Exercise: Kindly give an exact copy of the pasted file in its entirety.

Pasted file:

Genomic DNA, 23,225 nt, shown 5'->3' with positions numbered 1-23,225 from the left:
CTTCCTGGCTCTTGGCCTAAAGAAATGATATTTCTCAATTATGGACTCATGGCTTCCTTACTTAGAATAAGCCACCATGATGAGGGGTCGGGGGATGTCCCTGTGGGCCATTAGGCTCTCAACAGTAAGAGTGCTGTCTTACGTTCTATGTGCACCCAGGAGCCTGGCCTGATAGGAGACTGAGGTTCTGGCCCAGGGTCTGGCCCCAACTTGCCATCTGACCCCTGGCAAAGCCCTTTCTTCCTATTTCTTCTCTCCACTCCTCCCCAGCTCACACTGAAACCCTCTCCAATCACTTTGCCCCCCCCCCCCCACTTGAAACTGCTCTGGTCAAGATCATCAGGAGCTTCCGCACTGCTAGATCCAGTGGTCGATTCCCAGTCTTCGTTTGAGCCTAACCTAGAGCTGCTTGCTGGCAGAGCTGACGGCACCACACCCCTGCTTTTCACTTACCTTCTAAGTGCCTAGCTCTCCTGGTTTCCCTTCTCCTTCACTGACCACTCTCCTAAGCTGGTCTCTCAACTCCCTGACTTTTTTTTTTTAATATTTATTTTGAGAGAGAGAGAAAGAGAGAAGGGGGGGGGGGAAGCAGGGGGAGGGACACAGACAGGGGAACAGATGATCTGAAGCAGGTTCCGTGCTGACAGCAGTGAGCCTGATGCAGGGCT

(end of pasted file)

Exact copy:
Genomic DNA, 23,225 nt, shown 5'->3' with positions numbered 1-23,225 from the left:
CTTCCTGGCTCTTGGCCTAAAGAAATGATATTTCTCAATTATGGACTCATGGCTTCCTTACTTAGAATAAGCCACCATGATGAGGGGTCGGGGGATGTCCCTGTGGGCCATTAGGCTCTCAACAGTAAGAGTGCTGTCTTACGTTCTATGTGCACCCAGGAGCCTGGCCTGATAGGAGACTGAGGTTCTGGCCCAGGGTCTGGCCCCAACTTGCCATCTGACCCCTGGCAAAGCCCTTTCTTCCTATTTCTTCTCTCCACTCCTCCCCAGCTCACACTGAAACCCTCTCCAATCACTTTGCCCCCCCCCCCCCACTTGAAACTGCTCTGGTCAAGATCATCAGGAGCTTCCGCACTGCTAGATCCAGTGGTCGATTCCCAGTCTTCGTTTGAGCCTAACCTAGAGCTGCTTGCTGGCAGAGCTGACGGCACCACACCCCTGCTTTTCACTTACCTTCTAAGTGCCTAGCTCTCCTGGTTTCCCTTCTCCTTCACTGACCACTCTCCTAAGCTGGTCTCTCAACTCCCTGACTTTTTTTTTTTAATATTTATTTTGAGAGAGAGAGAAAGAGAGAAGGGGGGGGGGGAAGCAGGGGGAGGGACACAGACAGGGGAACAGATGATCTGAAGCAGGTTCCGTGCTGACAGCAGTGAGCCTGATGCAGGGCT